• Running for the TC for the first time [2]. I was not elected.
  • Running for the TC for the second time [3]. Again I was not elected.

    (There has never been a member of the User community elected to a TC seat - AFAIK)

In my original candidacy [2] proposal - I mentioned the inclusion of others.

Which is why I so proud of the achievement of the definition of the AUC from the last cycle and the workgroup [3] that Shamail Tahir and I co-chaired
(Needless to say that a **huge** amount of the credit goes also to all the other members of the WG that were involved!!) in making this happen.

Over the years I think I have tried to make difference (perhaps not always in the right way) - maybe the developer community was not ready for such a drastic change - and I still think that they are not.

Now is a time for change.

I think that the User Committee and these upcoming election (which are the first ever) are a critical time for all of us that are part of the OpenStack community - who contribute in numerous ways - **but do not contribute code**.

The User Committee is now becoming what it should have been from the start, an equal participant in the 3 pillars of OpenStack.

I would like to be a part, actually I would be honored to be a part, of ensuring that this comes to fruition and would like to request your vote for the User Committee.

Now down to the nitty gritty. If elected I would like to focus on the following (but not only):

  1. Establishing the User committee as significant part of OpenStack - and continue the amazing collaboration that has been forged over the past two years. The tangible feedback to the OpenStack community provided by the Working Groups have defined clear requirements coming from the trenches and need to be addressed throughout the community as a whole.
  2. Expand the AUC constituency - both by adding additional criteria and by encouraging more participation in the community according to the initial defined criteria.
  3. Establish a clear and fruitful working relationship with Technical committee - enabling the whole of OpenStack to continue to evolve, produce features and functionality that is not only cutting edge but also fundamental and crucial to anyone and everyone using OpenStack today.

Last but not least - I would like to point you to a blog post I wrote almost a year ago [5].

My views have not changed. OpenStack is evolving and needs participation not only from the developer community (which by the way is facing more than enough of its own challenges) but also from us who use, and operate OpenStack.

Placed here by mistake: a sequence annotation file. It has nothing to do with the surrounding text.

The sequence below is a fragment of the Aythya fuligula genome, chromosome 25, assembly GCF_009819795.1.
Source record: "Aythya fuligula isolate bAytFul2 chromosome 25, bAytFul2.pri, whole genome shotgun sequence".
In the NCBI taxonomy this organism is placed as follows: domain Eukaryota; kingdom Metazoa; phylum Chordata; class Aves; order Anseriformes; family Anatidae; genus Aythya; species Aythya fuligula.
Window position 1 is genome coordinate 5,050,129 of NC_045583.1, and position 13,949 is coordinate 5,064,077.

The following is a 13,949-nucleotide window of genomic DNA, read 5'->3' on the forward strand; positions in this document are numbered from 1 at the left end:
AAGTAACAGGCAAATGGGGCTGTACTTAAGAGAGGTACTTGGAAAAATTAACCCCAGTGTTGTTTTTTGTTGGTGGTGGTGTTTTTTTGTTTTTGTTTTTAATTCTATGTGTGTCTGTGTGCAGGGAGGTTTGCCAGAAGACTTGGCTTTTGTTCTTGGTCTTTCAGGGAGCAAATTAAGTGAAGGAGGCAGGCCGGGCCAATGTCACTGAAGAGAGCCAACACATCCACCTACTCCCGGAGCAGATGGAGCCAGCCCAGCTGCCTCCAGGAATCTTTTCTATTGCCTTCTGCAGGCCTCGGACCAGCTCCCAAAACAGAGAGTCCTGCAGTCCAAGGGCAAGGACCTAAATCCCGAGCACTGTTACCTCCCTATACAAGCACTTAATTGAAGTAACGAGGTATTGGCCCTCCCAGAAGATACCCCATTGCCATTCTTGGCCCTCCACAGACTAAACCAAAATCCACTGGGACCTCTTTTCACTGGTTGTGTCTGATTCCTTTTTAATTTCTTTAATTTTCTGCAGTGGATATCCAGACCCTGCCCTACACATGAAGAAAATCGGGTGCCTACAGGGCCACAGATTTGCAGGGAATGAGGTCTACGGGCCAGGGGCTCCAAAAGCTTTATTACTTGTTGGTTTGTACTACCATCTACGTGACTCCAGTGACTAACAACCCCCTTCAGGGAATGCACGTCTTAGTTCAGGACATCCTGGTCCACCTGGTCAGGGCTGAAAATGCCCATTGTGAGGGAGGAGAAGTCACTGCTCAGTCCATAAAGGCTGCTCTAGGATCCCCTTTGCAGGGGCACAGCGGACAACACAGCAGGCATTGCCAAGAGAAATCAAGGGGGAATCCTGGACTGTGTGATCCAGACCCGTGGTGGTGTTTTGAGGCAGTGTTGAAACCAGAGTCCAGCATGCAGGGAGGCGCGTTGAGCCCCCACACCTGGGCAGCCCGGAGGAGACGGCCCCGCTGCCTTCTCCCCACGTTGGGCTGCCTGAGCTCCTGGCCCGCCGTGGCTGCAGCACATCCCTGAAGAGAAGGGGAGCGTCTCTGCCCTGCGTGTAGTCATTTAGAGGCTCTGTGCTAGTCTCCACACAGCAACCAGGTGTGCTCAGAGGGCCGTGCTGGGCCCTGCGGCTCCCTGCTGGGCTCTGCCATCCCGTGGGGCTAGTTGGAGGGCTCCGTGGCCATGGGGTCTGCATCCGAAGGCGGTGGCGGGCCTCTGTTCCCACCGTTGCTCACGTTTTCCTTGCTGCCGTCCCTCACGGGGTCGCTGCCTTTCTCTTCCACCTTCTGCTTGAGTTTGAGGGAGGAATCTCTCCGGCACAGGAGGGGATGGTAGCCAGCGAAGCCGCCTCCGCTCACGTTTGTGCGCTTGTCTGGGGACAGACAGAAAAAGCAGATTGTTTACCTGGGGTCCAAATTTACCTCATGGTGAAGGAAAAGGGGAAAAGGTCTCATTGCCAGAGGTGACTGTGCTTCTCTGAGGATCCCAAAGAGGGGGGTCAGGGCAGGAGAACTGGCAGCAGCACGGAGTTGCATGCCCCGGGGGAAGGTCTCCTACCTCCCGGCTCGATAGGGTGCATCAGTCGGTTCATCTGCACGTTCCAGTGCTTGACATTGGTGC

For me - we are already in a better place - and things will only get better - regardless of who leads the User committee.

Thank you for your consideration - and I would like to wish the best of luck to all the other candidates.

Best Regards,
Maish Saidel-Keesing

[1] http://technodrone.blogspot.com/2014/08/the-openstack-architecture-design-guide.html

[2] http://lists.openstack.org/pipermail/openstack-dev/2015-April/062372.html

[3] http://lists.openstack.org/pipermail/openstack-dev/2015-September/075773.html

[4] https://wiki.openstack.org/wiki/AUCRecognition

[5] http://technodrone.blogspot.com/2016/03/we-are-all-openstack-are-we-really.html

Elections open up on February 13th and only those who have been recognized as AUC (Active User Contributors) are eligible to vote.

Don’t forget to vote!


3 Things I Learned - Week #5

January has come and gone – and of course this week is no different than the last – always something new.

  1. Exposing everything to the outside world is never a good idea, but there are times where you have to leave something open in order to manage everything else in the remote location. That is where a bastion host comes in.

    How to Record SSH Sessions Established Through a Bastion Host – is a really interesting way of monitoring what is happening on this node – and how to create an audit trail.
  2. Gitlab had a meltdown this week. Two lessons I learned from this mess.
    1. make sure you have proper backups.
    2. Backups are not worth anything – unless they have been validated
  3. The AWS Spot marketplace is a fascinating concept, something that I am not yet comfortable using – but will be happy to learn more about

Till next week!!